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Margaret Lefranc and Annette Rada

Margaret Lefranc’s gift of 77 pots shipped to the University of Oklahoma’s Stovall Museum includes work for the Acoma, Casa, Grande, Nambe, Picuris, Santa Clara, San Juan, Zia, and Zuni Pueblos in New Mexico. Lefranc, who moved from Nambe, thought the Stovall Museum would be the best place for her collection [1]. Lefranc exhibited these pots artistically on shelves in front of a rust colored adobe wall in Nambe in a new living room which she had just finished building when Georgia O’Keeffe [2] and Maria Chabot [3] arrived for tea. “Georgia walked in, looked around very seriously and then turned to Maria and said, ‘Why can’t I have a room as beautiful as this!’” [4] 

 It was understandable with Lefranc having opened museums in public places with Alice Marriott in Oklahoma and New Mexico which included collecting personal potchards, baskets and pottery that Theresa Goell [5], Lefranc’s deaf childhood friend and archaeologist, would approach Lefranc over the years to encourage Lefranc to accompany her on various digs in Turkey. Tempted, Lefranc did not succumb. Goell’s excavations became well-known for uncovering the colossal stone heads for which Nemrud Dagh is famed. In the New York Times article, a picture of the colossal head of Herucules-Artagnes is standing near the unopened tomb of Antiochus I, King of Commagene atop Mount Nimrud, Turkey [6]

For several years Margaret lived in Miami with the landscape of New Mexico in her mind. She walked around looking at palmettos and thinking of Nambe and New Mexico landscapes. At first, in Miami, the only landscape that she loved was the ocean.   Eventually she found creative kindred spirits and adjusted—except to the humidity.  She wound up dividing her time between Miami and Hunter, New York, for at least three months of the year. She was financially able to do so, and she had Annette and Rudi Rada, her photographer friends, to look in on her parents and to call her if she needed to return from New York. During this period, she was also exhibiting in the Museum of New Mexico Art Gallery, when one of her paintings was selected to hang in Governor John F. Simms [7] office.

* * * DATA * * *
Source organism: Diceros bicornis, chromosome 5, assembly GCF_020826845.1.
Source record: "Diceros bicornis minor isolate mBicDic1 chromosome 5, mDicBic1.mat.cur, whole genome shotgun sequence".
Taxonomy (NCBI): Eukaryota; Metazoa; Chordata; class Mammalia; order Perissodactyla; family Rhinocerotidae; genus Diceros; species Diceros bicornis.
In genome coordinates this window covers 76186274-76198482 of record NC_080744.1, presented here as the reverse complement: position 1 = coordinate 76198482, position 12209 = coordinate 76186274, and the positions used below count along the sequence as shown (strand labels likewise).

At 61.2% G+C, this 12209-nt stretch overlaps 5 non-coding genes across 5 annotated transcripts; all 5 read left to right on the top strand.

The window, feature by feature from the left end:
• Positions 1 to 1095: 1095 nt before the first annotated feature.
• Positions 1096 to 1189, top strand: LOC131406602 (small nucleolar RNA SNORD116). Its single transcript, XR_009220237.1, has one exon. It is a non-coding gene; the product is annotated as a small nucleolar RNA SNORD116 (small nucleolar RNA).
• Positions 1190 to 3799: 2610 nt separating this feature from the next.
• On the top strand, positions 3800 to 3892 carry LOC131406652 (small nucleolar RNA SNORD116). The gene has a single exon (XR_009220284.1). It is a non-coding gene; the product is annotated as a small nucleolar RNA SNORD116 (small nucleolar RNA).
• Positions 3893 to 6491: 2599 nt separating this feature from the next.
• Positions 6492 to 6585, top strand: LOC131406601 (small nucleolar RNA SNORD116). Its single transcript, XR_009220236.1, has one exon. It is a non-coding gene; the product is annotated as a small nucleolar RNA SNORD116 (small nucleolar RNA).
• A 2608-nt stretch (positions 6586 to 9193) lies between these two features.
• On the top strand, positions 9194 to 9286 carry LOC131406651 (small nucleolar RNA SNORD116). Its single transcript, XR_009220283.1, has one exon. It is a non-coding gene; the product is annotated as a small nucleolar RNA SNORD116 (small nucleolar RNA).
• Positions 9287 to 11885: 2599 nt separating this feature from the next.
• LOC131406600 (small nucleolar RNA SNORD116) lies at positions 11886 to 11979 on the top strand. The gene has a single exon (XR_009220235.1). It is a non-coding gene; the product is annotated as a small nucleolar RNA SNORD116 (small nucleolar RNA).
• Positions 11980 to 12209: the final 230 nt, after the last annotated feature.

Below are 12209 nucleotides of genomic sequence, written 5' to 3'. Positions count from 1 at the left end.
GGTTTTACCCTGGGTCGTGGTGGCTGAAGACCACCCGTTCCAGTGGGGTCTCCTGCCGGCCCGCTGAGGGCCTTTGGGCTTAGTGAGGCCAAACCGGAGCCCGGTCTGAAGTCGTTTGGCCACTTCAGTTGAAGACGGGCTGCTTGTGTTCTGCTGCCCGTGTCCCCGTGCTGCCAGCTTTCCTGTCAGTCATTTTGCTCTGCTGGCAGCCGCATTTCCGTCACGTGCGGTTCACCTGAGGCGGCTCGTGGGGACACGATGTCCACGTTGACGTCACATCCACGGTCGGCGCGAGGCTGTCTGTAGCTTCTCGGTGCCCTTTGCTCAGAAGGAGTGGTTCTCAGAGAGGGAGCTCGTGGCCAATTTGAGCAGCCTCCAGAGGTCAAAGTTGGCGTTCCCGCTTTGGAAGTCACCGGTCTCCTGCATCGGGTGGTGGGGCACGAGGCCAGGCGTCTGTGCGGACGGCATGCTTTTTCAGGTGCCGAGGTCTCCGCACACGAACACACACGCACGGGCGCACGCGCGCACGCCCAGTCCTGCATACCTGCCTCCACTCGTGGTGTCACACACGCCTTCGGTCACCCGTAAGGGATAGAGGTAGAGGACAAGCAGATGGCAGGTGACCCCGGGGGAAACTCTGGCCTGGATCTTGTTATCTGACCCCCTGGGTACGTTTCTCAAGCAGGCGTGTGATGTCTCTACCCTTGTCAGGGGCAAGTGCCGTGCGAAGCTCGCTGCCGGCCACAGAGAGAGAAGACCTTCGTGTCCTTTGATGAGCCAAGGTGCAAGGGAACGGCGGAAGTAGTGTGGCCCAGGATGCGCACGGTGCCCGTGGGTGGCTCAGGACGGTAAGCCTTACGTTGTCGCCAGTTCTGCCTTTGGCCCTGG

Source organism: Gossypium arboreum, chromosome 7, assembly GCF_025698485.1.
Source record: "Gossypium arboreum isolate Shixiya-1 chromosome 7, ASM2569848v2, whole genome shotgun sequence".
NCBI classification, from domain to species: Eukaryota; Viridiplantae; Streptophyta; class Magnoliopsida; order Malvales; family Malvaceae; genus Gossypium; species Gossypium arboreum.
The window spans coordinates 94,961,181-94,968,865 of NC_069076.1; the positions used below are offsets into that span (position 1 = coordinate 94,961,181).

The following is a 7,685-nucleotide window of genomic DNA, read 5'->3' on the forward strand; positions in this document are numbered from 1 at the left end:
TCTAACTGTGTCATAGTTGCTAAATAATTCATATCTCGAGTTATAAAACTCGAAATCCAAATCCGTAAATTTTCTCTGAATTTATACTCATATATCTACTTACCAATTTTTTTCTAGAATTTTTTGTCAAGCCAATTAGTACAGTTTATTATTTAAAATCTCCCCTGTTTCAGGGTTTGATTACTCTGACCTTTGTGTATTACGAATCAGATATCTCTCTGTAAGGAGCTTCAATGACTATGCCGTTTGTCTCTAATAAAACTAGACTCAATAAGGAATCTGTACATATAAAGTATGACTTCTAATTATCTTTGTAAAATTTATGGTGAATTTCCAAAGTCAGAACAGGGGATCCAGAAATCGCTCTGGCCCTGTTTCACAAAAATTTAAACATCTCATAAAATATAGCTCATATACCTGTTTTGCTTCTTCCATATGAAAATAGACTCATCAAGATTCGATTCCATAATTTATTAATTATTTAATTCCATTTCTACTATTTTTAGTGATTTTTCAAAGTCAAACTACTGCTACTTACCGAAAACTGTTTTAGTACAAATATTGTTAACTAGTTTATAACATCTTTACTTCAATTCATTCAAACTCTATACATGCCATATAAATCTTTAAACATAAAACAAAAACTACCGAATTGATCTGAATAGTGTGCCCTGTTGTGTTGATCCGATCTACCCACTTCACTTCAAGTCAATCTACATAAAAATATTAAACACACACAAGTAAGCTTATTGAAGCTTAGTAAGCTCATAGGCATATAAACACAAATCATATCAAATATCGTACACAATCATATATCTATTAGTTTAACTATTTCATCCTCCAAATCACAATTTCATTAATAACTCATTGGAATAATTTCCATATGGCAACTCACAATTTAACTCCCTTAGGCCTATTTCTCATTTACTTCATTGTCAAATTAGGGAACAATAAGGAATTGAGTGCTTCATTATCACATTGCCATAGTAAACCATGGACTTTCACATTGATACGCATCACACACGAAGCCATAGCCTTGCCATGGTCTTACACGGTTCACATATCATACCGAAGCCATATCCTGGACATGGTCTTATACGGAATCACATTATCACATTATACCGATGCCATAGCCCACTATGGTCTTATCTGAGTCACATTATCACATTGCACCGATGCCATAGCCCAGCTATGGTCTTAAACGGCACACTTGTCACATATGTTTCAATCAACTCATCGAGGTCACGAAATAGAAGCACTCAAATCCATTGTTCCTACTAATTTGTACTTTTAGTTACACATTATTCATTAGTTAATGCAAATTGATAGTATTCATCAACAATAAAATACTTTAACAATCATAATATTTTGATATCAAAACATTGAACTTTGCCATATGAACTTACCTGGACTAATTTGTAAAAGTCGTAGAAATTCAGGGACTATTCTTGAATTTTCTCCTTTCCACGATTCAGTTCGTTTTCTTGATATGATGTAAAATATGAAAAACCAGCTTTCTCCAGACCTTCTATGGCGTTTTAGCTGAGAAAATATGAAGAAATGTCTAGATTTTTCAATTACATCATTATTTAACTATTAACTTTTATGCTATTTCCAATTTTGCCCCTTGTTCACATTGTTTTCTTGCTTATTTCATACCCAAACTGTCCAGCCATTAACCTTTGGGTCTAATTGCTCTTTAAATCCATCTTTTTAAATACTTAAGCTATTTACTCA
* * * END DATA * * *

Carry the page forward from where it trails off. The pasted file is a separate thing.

According to Jeffrey M. Caylor, a neighbor of Margaret’s in Coconut Grove, Florida, in a 2007 letter which he wrote [8] “Dear Margaret was called 'Chopin', as the melodic strains of Polonaise in A-flat major and the like issued from her baby grand could be heard floating throughout the neighborhood like birdsong on a quiet Sunday morning.“ The Musicians (1959) was exhibited at the Miami Beach Art Center with published comments [9].  “M. Lefranc can lay claim to the title artist on the strength of…Musicians… done in a semi-abstract manner.” Margaret also become involved in the Recorder Workshop with several of her friends and did a series in gouache and illustrations which evidently resulted from the visit here last winter of the Vienna Octet. “Her lithograph, Octet, is striking and vital and her Audrey, a sensitive etching portrait” [10] are now at the annual print show at the Mirell Gallery, Coconut Grove… Margaret Lefranc is having her first one-man showing here at the Recorder Workshop, Coconut Grove…a cross-section of this painter’s excellent work in graphics, watercolors and mixed painting media [11].

The Recorder Players (1957), by Anette Rada was one of various photographs Lefranc’s friend took consisting of a number of works of similar musical theme and demonstrates the two women’s involvement in the culture of Miami at the time as the two associated with musicians and participated in many musical events. 


[1] Daily Oklahoman, Gift from Margaret Lefranc, September 1956.  It was under the direction of Stephan Borhagyi.    

[2] Georgia O’Keeffe (1887–1986), an American Modernist artist.

[3] Maria Chabot (1913–2001), friend of Georgia O’Keeffe, a rancher and advocate of Indian art.

[4] Lois Katz, A Lifetime of Imaging: The Art of Margaret Lefranc, Nouveau Ventures © Margaret Lefranc Art Foundation, pg. 191.

[5] Theresa Goell, (1901–1985), an American archaeologist.

[6] The New York Times, Data on ‘Lost Hittite Culture Dug Up: Relics in Turkey Hint Old Mode Lasted Till Christ’s Time, Sunday, Jan. 2, 1955, by Welles Hangen.  (Special to the New York Times.)

[7] Governor John F. Simms (1916–1975), Judge and 16th Governor from New Mexico from 1955–1957.

[8] Lois Katz, A Lifetime of Imaging: The Art of Margaret Lefranc, Nouveau Ventures © Margaret Lefranc Art Foundation, pg. 260.

[9] Miami Sunday News, June 30, 1957, Nellie Bower, Miami News Art Editor.

[10] Miami Herald, Music and Art, Sunday, April 7, 1957, 19-E. by Doris Reno, Herald Music and Art Editor.

[11] Lefranc Art Has Warmth and Character, The Miami Herald, Sunday, February 2, 1958, 19-#

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